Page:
Dr. Guadapule Valdes

Dr. Guadalupe Valdés
Professor Emerita
Graduate School of Education at Stanford University

Dr. Valdés' research explores many of the issues of bilingualism relevant to teachers in training, included methods of instruction, typologies, measurement of progress, and the role of education in national policies on immigration. Specifically, she studies the sociolinguistic processes of linguistic acquisition by learners in different circumstances - those who set out to learn a second language in a formal school setting (elective bilingualism) and those who must learn two languages in order to adapt to immediate family-based or work-based communicative needs within an immigrant community (circumstantial bilingualism).

Her research in these areas has made her one of the most eminent experts on Spanish-English bilingualism in the United States.

We invite you to view highlights from this featured speaker presentation, provided in brief segments below. You may also watch the entire presentation, or review Dr. Jiménez-Castellanos’ PowerPoint slides.

“Curricularizing” Language: Combating Systems of Exclusion To Promote Equity

1. Combating Systems of Exclusion to Promote Equity (4m 56s)

“As we focus on equity for EL categorized students, we need to be able to compare, contrast, and evaluate the multiple activities that now count as ‘language teaching’."

2. Approaches to Language Teaching; Keeping Our Focus on Equity (12m 6s)

“What we do in our classrooms, [is] influenced by policies conducts and traditions and by ideological and theoretical mechanisms.”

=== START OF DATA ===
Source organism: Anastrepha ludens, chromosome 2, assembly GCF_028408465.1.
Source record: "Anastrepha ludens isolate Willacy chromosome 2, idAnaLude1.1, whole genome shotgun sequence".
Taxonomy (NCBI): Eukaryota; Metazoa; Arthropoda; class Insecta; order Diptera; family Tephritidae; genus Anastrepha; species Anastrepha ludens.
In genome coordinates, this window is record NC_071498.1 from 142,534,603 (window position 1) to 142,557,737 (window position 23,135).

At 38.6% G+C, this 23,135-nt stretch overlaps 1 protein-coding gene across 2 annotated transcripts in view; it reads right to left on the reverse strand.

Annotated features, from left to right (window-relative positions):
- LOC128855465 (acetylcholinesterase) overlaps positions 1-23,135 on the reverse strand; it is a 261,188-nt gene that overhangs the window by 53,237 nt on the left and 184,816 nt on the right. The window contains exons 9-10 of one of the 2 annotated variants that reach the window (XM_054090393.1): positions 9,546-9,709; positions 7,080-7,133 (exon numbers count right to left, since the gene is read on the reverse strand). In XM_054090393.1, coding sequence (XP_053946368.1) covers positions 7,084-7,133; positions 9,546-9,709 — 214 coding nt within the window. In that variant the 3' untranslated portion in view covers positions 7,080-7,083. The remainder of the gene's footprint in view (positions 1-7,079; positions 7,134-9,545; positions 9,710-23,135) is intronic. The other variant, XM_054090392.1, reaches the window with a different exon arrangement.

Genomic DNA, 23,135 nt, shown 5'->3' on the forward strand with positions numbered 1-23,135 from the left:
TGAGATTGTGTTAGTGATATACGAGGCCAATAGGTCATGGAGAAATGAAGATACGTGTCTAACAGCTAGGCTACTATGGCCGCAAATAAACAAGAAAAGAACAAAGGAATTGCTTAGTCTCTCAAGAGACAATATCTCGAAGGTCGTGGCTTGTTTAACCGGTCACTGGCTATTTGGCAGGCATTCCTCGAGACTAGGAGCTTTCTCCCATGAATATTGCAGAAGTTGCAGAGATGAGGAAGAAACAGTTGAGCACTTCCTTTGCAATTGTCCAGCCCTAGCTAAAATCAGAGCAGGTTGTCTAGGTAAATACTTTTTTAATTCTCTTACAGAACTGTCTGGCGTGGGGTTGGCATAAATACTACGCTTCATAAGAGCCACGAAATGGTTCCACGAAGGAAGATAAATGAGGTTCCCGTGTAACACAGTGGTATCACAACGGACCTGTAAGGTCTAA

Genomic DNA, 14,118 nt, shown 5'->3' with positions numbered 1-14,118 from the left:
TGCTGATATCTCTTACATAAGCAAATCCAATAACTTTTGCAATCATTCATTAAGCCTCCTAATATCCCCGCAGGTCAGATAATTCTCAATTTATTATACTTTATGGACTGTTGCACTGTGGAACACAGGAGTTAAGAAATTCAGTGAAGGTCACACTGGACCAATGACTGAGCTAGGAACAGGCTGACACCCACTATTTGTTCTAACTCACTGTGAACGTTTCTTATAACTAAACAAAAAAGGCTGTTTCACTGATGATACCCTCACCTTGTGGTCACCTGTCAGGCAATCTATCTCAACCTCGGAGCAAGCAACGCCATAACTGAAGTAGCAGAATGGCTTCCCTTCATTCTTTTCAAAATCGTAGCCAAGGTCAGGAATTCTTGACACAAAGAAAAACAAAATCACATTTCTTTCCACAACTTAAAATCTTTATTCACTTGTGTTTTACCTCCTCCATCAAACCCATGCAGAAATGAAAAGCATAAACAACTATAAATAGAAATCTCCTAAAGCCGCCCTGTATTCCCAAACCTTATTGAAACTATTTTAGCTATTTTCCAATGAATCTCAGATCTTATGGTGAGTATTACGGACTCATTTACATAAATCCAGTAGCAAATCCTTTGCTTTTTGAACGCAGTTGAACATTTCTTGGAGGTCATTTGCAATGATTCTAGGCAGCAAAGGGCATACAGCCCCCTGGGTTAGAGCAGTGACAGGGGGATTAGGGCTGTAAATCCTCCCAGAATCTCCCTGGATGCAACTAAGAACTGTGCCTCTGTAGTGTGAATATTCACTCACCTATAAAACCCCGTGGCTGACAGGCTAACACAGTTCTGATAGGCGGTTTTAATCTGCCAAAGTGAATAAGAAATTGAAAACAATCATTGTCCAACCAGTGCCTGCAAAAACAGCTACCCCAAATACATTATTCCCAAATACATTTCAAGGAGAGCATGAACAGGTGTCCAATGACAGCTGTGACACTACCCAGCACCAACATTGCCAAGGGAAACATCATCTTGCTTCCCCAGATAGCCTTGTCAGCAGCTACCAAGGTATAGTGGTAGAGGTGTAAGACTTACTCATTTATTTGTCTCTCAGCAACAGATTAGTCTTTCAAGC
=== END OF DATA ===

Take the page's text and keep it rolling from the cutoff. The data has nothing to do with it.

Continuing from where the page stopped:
3. Language Ideologies Matter (3m 30s)

“Language ideologies are unexamined ideas and beliefs that shape people’s thinking about language and about those who use language”

4. Ideologies About Bilingualism (6m 51s)

“[Another thing] that colors the way that we think about what we do as language teachers is our understanding of bilingualism… The word “bilingualism” is a popular term that has been made to cover so many different phenomena that it has become virtually meaningless.”

5. Keeping Our Focus on Equity: Teaching Language Right (8m 12s)

“Language is primarily interactive… Rehearsing the specifics and producing a memorized dialogue with a partner will not prepare students for the unpredictability of interactivity with actual speakers of the “target” language.”

6. Purposeful Action: Shifting the Discourse from Demands to Affordances (9m 33s)

“Language is elliptical.  It always builds on the language of others….real skill involves [being] able to build on what went on before [in the conversation].”

7. Language In Use: Affordances In Language Development (6m 12s)

“Language is a complex, dynamic system… and language acquisition is not linear…Language is lived…  Language develops as a result of meaningful participation in human interactions.”

8. Legitimate Measure of Success: Using Language to Learn (2m 5s)

“In our classrooms, in order to ensure equity, we have to create the conditions that can develop the students’ ability to use language in order to learn.”